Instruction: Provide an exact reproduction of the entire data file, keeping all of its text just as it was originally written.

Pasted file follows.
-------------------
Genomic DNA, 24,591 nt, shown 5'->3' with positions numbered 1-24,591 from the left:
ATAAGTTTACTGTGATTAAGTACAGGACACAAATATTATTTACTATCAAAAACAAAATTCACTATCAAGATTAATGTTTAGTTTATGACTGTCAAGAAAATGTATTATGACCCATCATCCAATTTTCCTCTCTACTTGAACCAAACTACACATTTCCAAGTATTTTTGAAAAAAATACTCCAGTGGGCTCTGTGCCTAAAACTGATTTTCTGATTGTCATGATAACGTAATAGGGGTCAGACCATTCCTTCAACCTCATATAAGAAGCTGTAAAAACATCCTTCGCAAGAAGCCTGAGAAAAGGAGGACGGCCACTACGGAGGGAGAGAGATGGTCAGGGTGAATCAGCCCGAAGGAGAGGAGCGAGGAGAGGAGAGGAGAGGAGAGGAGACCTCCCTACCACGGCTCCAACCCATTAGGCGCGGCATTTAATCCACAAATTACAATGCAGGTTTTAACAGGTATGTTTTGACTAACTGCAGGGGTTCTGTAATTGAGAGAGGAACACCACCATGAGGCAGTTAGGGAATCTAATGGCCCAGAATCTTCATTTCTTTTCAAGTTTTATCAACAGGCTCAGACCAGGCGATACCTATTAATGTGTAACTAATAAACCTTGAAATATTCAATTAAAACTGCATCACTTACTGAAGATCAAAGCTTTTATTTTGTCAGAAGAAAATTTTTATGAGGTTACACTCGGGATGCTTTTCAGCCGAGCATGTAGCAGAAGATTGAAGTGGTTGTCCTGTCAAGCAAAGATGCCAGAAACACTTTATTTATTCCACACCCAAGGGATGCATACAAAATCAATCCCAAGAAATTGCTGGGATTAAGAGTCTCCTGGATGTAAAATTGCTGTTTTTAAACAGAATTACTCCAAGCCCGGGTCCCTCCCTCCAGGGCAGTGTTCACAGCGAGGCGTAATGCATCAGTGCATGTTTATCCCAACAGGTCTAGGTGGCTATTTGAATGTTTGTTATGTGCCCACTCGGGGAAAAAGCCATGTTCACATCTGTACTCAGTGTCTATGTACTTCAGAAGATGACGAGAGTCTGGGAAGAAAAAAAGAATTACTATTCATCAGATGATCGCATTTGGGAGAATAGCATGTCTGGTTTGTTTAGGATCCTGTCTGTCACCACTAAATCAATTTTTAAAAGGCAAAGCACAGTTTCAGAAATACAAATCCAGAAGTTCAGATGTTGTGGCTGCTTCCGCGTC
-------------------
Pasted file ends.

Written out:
Genomic DNA, 24,591 nt, shown 5'->3' with positions numbered 1-24,591 from the left:
ATAAGTTTACTGTGATTAAGTACAGGACACAAATATTATTTACTATCAAAAACAAAATTCACTATCAAGATTAATGTTTAGTTTATGACTGTCAAGAAAATGTATTATGACCCATCATCCAATTTTCCTCTCTACTTGAACCAAACTACACATTTCCAAGTATTTTTGAAAAAAATACTCCAGTGGGCTCTGTGCCTAAAACTGATTTTCTGATTGTCATGATAACGTAATAGGGGTCAGACCATTCCTTCAACCTCATATAAGAAGCTGTAAAAACATCCTTCGCAAGAAGCCTGAGAAAAGGAGGACGGCCACTACGGAGGGAGAGAGATGGTCAGGGTGAATCAGCCCGAAGGAGAGGAGCGAGGAGAGGAGAGGAGAGGAGAGGAGACCTCCCTACCACGGCTCCAACCCATTAGGCGCGGCATTTAATCCACAAATTACAATGCAGGTTTTAACAGGTATGTTTTGACTAACTGCAGGGGTTCTGTAATTGAGAGAGGAACACCACCATGAGGCAGTTAGGGAATCTAATGGCCCAGAATCTTCATTTCTTTTCAAGTTTTATCAACAGGCTCAGACCAGGCGATACCTATTAATGTGTAACTAATAAACCTTGAAATATTCAATTAAAACTGCATCACTTACTGAAGATCAAAGCTTTTATTTTGTCAGAAGAAAATTTTTATGAGGTTACACTCGGGATGCTTTTCAGCCGAGCATGTAGCAGAAGATTGAAGTGGTTGTCCTGTCAAGCAAAGATGCCAGAAACACTTTATTTATTCCACACCCAAGGGATGCATACAAAATCAATCCCAAGAAATTGCTGGGATTAAGAGTCTCCTGGATGTAAAATTGCTGTTTTTAAACAGAATTACTCCAAGCCCGGGTCCCTCCCTCCAGGGCAGTGTTCACAGCGAGGCGTAATGCATCAGTGCATGTTTATCCCAACAGGTCTAGGTGGCTATTTGAATGTTTGTTATGTGCCCACTCGGGGAAAAAGCCATGTTCACATCTGTACTCAGTGTCTATGTACTTCAGAAGATGACGAGAGTCTGGGAAGAAAAAAAGAATTACTATTCATCAGATGATCGCATTTGGGAGAATAGCATGTCTGGTTTGTTTAGGATCCTGTCTGTCACCACTAAATCAATTTTTAAAAGGCAAAGCACAGTTTCAGAAATACAAATCCAGAAGTTCAGATGTTGTGGCTGCTTCCGCGTC